A recent article in the New York Times interested me. It discussed ways people are using punctuation in emails, tweets and texts to convey emotion and messages not expressed in words. Let me know if you agree with the author’s conclusions.
Monthly Archives: March 2015
To my eyes, the words its and it’s cause the greatest confusion. I know I have written about this before, but in case you need a quick refresher, here goes:
Its is a possessive pronoun: The dog wagged its tail. The tail belongs to the dog. No possessive pronoun ever has an apostrophe: hers, his, our, theirs—see? No apostrophes. Its is a possessive pronoun; therefore, no apostrophe, ever.
It’s is a contraction. It means either it is or it has:
It’s expected to rain later today. (Substitute it is.)
It’s been a long time since Southern California had a good rain. (Substitute it has.)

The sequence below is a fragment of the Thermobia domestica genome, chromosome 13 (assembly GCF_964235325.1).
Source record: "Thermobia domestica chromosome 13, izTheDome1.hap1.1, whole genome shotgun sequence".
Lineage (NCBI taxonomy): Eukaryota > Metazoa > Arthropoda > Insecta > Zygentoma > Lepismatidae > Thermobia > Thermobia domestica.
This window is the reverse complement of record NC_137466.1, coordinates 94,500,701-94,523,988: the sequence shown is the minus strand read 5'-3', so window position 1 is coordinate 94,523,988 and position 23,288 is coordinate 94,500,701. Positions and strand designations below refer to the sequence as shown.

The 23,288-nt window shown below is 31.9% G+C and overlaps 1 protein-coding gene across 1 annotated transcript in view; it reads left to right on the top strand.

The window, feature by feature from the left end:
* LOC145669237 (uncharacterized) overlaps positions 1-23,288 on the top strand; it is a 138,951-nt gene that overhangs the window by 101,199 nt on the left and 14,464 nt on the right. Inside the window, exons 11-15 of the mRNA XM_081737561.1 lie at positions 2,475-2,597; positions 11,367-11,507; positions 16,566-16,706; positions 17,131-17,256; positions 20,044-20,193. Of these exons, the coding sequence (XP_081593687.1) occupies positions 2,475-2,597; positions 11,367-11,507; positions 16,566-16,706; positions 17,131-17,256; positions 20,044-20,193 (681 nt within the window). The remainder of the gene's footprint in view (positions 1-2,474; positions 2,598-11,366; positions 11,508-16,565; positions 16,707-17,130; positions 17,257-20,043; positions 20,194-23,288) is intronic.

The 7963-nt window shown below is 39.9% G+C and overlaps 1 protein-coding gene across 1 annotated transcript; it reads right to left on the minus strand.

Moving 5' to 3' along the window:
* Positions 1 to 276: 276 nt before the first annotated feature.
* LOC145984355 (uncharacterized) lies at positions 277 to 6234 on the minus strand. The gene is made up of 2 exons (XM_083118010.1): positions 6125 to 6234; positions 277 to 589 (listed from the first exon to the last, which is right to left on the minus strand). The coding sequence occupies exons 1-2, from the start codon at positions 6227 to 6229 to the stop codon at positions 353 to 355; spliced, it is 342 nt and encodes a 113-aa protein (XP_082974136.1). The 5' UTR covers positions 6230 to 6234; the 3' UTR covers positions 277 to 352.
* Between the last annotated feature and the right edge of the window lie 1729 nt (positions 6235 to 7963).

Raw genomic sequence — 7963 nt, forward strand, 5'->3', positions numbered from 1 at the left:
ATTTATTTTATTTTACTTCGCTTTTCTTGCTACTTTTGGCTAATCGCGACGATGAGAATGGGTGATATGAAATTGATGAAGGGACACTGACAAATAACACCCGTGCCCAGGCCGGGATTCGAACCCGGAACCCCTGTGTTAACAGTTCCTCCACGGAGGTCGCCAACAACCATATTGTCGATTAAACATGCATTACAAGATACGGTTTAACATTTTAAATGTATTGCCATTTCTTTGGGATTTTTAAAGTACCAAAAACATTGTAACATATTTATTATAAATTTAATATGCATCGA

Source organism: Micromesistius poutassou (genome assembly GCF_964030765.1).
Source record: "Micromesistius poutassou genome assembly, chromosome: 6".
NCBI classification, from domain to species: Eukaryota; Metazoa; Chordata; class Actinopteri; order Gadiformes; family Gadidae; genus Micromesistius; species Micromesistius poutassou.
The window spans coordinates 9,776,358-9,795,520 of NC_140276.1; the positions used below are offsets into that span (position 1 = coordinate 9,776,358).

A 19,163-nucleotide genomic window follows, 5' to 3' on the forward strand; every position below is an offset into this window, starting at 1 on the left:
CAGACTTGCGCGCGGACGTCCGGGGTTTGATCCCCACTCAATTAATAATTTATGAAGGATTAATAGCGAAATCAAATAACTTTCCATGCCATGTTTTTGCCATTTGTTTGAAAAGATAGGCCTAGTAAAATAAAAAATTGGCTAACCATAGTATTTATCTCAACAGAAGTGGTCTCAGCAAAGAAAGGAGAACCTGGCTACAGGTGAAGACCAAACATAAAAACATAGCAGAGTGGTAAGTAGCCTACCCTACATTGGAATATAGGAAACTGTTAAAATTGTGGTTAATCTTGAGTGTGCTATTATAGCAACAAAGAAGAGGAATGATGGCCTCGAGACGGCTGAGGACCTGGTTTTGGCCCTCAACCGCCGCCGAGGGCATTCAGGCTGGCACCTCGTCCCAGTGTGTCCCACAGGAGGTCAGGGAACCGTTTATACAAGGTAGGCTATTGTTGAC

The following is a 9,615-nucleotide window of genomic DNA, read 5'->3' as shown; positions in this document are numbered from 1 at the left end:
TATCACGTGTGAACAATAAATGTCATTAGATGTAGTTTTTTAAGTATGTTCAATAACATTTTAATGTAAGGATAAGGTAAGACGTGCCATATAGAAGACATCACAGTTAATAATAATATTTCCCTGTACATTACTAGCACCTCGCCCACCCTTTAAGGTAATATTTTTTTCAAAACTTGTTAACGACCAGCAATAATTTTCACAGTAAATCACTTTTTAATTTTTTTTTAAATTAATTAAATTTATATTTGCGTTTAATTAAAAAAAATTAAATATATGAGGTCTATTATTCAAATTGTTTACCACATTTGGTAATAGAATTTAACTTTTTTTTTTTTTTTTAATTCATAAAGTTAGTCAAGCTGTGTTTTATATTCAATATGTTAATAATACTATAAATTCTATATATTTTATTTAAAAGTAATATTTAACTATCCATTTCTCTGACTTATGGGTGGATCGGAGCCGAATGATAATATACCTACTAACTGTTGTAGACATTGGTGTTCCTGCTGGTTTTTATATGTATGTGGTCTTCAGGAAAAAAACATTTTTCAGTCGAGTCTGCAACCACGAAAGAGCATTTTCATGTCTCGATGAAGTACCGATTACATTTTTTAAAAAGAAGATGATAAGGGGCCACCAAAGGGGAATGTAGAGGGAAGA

When you are thinking about using it’s, the one with the apostrophe, see if you can substitute it is or it has. If you can’t, you want the possessive form, its.
Two other words that cause serious problems are who’s and whose. This distinction is just as easy:
Who’s is a contraction, meaning who is or who has:
Who’s going to run for committee treasurer? (Substitute who is.)
“Who’s been sleeping in my bed,” growled Daddy Bear. (He means who has.)
Whose is a pronoun showing ownership: Whose pen is this? If you can’t substitute who is or who has, you want the possessive form, whose.